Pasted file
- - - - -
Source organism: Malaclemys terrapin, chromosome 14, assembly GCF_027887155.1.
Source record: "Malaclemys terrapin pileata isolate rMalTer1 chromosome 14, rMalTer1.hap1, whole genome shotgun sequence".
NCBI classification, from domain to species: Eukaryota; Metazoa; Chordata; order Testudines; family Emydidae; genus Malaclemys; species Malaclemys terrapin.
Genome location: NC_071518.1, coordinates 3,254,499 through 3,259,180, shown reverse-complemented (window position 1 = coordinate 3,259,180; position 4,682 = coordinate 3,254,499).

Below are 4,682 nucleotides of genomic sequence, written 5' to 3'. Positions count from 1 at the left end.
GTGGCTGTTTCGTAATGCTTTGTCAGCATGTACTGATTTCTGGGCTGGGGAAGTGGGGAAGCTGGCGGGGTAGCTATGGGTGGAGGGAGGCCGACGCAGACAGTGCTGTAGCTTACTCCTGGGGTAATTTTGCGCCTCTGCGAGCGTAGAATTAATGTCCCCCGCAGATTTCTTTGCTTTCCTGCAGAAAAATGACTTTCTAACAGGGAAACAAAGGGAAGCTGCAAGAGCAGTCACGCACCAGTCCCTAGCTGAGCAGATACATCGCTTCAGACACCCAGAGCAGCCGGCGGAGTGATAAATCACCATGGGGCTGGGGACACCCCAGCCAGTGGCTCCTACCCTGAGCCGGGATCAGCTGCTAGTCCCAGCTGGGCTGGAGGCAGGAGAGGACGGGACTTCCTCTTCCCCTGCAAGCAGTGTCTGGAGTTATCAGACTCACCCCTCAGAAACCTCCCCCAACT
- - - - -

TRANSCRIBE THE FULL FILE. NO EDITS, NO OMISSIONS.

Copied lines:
Source organism: Malaclemys terrapin, chromosome 14, assembly GCF_027887155.1.
Source record: "Malaclemys terrapin pileata isolate rMalTer1 chromosome 14, rMalTer1.hap1, whole genome shotgun sequence".
NCBI classification, from domain to species: Eukaryota; Metazoa; Chordata; order Testudines; family Emydidae; genus Malaclemys; species Malaclemys terrapin.
Genome location: NC_071518.1, coordinates 3,254,499 through 3,259,180, shown reverse-complemented (window position 1 = coordinate 3,259,180; position 4,682 = coordinate 3,254,499).

Below are 4,682 nucleotides of genomic sequence, written 5' to 3'. Positions count from 1 at the left end.
GTGGCTGTTTCGTAATGCTTTGTCAGCATGTACTGATTTCTGGGCTGGGGAAGTGGGGAAGCTGGCGGGGTAGCTATGGGTGGAGGGAGGCCGACGCAGACAGTGCTGTAGCTTACTCCTGGGGTAATTTTGCGCCTCTGCGAGCGTAGAATTAATGTCCCCCGCAGATTTCTTTGCTTTCCTGCAGAAAAATGACTTTCTAACAGGGAAACAAAGGGAAGCTGCAAGAGCAGTCACGCACCAGTCCCTAGCTGAGCAGATACATCGCTTCAGACACCCAGAGCAGCCGGCGGAGTGATAAATCACCATGGGGCTGGGGACACCCCAGCCAGTGGCTCCTACCCTGAGCCGGGATCAGCTGCTAGTCCCAGCTGGGCTGGAGGCAGGAGAGGACGGGACTTCCTCTTCCCCTGCAAGCAGTGTCTGGAGTTATCAGACTCACCCCTCAGAAACCTCCCCCAACT